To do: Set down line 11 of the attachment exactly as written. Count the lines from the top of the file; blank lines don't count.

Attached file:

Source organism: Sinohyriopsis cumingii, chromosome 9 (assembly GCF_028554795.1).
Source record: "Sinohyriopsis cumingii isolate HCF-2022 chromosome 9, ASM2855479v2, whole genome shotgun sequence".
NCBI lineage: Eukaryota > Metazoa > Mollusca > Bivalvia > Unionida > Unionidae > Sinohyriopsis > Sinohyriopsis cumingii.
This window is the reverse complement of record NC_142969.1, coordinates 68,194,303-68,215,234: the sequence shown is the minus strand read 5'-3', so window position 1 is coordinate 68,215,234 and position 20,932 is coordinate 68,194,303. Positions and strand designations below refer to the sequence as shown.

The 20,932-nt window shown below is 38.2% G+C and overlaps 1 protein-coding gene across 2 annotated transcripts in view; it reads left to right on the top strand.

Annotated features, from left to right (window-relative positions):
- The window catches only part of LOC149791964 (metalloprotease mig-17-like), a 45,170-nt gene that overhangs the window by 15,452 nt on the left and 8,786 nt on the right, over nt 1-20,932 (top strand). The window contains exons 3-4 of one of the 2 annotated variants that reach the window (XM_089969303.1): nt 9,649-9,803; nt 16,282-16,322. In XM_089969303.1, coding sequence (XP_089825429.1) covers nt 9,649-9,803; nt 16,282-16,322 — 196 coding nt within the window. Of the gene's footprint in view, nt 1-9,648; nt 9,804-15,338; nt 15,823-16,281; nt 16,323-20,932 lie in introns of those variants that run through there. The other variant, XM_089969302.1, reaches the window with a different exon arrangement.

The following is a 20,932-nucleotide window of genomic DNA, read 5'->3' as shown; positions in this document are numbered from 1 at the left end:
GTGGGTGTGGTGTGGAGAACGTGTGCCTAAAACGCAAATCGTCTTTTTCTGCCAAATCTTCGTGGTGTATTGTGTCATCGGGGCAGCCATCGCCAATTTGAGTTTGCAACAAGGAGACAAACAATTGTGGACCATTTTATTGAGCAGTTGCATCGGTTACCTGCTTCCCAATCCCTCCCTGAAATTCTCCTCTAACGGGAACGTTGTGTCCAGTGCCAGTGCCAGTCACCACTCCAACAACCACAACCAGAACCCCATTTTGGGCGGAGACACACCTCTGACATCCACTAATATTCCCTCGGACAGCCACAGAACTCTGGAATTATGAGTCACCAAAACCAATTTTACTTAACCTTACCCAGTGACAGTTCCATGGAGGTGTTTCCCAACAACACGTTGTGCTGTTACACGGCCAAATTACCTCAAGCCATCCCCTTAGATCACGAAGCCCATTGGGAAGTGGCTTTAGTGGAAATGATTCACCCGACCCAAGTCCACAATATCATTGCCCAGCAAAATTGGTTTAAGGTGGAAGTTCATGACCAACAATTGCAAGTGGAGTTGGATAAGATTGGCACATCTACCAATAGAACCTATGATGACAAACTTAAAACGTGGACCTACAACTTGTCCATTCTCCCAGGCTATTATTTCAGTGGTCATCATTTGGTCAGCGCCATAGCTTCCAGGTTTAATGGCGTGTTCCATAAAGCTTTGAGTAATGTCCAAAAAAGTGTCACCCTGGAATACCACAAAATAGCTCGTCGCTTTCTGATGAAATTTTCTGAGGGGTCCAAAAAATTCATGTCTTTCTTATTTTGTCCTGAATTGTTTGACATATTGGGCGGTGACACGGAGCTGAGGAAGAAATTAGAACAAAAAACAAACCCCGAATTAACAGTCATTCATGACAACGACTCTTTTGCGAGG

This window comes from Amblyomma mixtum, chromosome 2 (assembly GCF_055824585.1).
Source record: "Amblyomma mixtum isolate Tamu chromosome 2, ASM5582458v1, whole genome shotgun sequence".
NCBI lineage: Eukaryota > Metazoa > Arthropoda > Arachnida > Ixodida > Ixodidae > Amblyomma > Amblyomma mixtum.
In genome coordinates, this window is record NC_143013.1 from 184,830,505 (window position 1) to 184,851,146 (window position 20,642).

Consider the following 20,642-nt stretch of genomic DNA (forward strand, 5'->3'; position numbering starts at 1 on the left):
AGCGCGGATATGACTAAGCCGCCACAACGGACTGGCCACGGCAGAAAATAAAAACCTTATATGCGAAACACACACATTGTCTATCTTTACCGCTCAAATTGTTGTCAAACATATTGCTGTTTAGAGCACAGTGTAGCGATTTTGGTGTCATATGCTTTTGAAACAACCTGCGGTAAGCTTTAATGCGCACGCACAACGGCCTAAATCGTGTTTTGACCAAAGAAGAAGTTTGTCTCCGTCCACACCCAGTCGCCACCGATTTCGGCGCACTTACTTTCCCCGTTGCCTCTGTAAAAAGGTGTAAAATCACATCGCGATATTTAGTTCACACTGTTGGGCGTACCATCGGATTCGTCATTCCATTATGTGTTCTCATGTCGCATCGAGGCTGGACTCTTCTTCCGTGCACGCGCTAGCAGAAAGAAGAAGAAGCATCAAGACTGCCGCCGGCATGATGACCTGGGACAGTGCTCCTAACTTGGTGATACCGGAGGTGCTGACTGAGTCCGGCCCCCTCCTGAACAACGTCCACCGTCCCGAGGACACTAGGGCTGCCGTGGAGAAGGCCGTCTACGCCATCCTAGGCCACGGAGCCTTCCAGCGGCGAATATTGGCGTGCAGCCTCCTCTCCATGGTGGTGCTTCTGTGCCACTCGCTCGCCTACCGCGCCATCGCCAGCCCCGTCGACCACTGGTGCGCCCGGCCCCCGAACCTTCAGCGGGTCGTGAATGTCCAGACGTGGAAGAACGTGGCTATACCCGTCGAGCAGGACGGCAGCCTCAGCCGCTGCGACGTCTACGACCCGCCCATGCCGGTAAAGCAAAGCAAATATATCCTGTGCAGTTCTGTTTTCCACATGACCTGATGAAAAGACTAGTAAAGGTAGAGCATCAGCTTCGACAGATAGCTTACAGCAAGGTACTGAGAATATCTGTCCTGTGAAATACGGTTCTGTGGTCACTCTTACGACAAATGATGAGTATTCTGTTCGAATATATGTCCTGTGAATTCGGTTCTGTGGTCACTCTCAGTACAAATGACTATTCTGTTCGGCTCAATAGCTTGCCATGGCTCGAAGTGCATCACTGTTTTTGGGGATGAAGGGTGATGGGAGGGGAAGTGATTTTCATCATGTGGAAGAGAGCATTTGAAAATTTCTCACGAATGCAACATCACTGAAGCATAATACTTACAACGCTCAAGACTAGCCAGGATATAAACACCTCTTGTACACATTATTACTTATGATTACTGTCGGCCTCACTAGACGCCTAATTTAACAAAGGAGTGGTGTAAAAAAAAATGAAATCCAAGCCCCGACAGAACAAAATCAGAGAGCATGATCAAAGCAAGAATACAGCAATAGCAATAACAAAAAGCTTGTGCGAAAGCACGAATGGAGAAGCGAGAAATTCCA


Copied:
Source record: "Amblyomma mixtum isolate Tamu chromosome 2, ASM5582458v1, whole genome shotgun sequence".